Some of the ads actually don’t make much sense to Canucks from backwoods Lanark County, but I suppose just crack up Limeys from Kent. The ads don’t run in Canada, but the amber coloured “Premium Kentish Ale” is available at finer liquor stores across Ontario. Seems it’s a bit too “premium” for the workin’ man’s Beer Store - looks a tad snooty beside the low grade discount beer found in “Tall Boys” (Perhaps the beer container of choice for Bomber Command).

While no self-respecting Canadian fighter pilot would bring a six pack of Spitfire to a Maple Flag party, for fear of being called “precious”, it’s a good beer with a great name and a phenomenal advertising campaign. Take a look, or better yet, a taste.

The Bottle of Britain 1


Nike has Tiger Woods, but Shepherd Neame has Sir Winston Churchill endorsing their product, though I doubt he’s getting royalties. The familiar two fingered Victory sign turned call out to the publican simply nails the message that Shepherd Neame is trying to get across - it’s as British as the Prime Minister, it’s courageous, it’s defiant. The whole ad campaign is a defiant statement against an insidious invasion from the Teutonic Brewing Armies from the Fatherland - these hordes include the 8th Beck Grenadiers, the Bitburger Panzer Division and Schneider Weisse Beerwaffe.

The Bottle of Britain 1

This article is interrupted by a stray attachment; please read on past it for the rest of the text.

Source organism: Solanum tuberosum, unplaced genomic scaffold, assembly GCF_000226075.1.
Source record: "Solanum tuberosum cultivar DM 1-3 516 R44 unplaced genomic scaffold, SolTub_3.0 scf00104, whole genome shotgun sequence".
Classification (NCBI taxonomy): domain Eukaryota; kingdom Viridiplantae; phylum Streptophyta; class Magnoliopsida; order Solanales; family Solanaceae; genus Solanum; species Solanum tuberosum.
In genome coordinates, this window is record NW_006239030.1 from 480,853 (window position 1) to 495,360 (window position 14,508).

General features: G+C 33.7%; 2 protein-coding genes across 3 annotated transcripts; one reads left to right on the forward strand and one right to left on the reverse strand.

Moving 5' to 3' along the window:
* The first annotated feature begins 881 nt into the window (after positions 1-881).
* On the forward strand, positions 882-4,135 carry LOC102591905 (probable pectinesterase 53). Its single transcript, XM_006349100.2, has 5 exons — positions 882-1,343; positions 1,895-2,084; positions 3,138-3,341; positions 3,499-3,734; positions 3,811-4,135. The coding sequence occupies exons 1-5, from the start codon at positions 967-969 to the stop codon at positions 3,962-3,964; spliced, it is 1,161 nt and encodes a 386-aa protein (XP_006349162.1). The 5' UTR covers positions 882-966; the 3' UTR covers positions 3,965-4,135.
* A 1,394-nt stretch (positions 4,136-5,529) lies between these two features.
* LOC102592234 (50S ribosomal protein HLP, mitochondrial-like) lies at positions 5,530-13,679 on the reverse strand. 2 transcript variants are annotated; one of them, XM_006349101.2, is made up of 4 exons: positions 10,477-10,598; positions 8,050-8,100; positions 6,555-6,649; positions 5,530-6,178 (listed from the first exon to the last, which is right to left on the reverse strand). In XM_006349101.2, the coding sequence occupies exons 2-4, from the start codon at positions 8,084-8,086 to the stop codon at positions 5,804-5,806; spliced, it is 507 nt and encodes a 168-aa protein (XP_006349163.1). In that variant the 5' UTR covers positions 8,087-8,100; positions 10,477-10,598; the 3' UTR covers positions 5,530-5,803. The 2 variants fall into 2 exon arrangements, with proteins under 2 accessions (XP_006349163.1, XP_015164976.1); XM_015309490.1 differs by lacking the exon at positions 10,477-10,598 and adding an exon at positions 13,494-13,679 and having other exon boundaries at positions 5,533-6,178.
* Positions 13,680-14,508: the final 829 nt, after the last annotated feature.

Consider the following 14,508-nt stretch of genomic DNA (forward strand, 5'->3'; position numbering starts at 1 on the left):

This busboard poster is brilliant - perhaps the best of the whole series for a Marketing man. Only the Brits would have no qualms whatsoever about equating beers and ales imported from Teutonic and Nordic Europe with the consummate evil of the Third Reich.

The Bottle of Britain 1


Nothing like rubbing their noses in it. I guess if you won the Battle of Britain and the entire Second World War it’s OK to mercilessly mock the losers. It has a slight creepy edge in that it uses the needless deaths of many of Germany’s young men as a comic marketing tool. Perhaps if it were anyone but the British, it would be considered tasteless. Not so the beer.

The Bottle of Britain 1


Taking a page from a Second World War aircraft identification teaching tool. Simple and not so creepy.

The Bottle of Britain 1


Funny for the average pub goer, but goofy when you think about it. Fokker was a Dutch company and had no aircraft designs of military use by the Germans in the Second World War let alone The Battle of Britain. The pre-war Dutch Fokker G-1 and D.XXI managed to actually shoot down German aircraft before the fall of Holland to the Nazis.

The Bottle of Britain 1


We doubt that there were many Kentish men willing to hoist a stein full of German Pilsner after the Spitfire Bottle of Britain campaign. With many German beers like Bremen’s Beck’s and Munich’s Lowenbrau consumed worldwide, Kentish Spitfire may have won the battle, but the World War is still in doubt. Perhaps this is not the beginning of the end, but the end of the beginning.

The Bottle of Britain 1


The English can put up squadrons and squadrons of cases of Spitfire to fight the fight against the German invaders but they will never make headway in a land that wakes to Tim Horton and quaffs John Labatt at the end of a hard day. Here some RCAF bomber boys long for the taste of Canadian beer in the land of British ale.